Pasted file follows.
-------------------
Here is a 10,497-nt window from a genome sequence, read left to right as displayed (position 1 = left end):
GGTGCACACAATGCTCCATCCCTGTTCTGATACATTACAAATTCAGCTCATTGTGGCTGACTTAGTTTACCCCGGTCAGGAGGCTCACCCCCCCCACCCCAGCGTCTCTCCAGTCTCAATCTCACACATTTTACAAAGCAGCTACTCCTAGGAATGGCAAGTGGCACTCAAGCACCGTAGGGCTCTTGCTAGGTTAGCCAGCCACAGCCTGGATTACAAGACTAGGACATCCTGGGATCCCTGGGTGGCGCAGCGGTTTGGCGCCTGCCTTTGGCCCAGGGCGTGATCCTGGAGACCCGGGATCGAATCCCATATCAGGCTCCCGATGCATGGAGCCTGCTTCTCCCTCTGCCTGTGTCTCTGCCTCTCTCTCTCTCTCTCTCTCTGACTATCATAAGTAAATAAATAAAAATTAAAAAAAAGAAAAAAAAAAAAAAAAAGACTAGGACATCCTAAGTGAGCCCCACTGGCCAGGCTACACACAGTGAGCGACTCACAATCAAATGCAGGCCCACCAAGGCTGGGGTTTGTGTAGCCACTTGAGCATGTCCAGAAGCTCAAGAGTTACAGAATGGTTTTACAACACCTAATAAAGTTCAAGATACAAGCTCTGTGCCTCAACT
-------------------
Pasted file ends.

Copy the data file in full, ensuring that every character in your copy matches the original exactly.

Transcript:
Here is a 10,497-nt window from a genome sequence, read left to right as displayed (position 1 = left end):
GGTGCACACAATGCTCCATCCCTGTTCTGATACATTACAAATTCAGCTCATTGTGGCTGACTTAGTTTACCCCGGTCAGGAGGCTCACCCCCCCCACCCCAGCGTCTCTCCAGTCTCAATCTCACACATTTTACAAAGCAGCTACTCCTAGGAATGGCAAGTGGCACTCAAGCACCGTAGGGCTCTTGCTAGGTTAGCCAGCCACAGCCTGGATTACAAGACTAGGACATCCTGGGATCCCTGGGTGGCGCAGCGGTTTGGCGCCTGCCTTTGGCCCAGGGCGTGATCCTGGAGACCCGGGATCGAATCCCATATCAGGCTCCCGATGCATGGAGCCTGCTTCTCCCTCTGCCTGTGTCTCTGCCTCTCTCTCTCTCTCTCTCTCTGACTATCATAAGTAAATAAATAAAAATTAAAAAAAAGAAAAAAAAAAAAAAAAAGACTAGGACATCCTAAGTGAGCCCCACTGGCCAGGCTACACACAGTGAGCGACTCACAATCAAATGCAGGCCCACCAAGGCTGGGGTTTGTGTAGCCACTTGAGCATGTCCAGAAGCTCAAGAGTTACAGAATGGTTTTACAACACCTAATAAAGTTCAAGATACAAGCTCTGTGCCTCAACT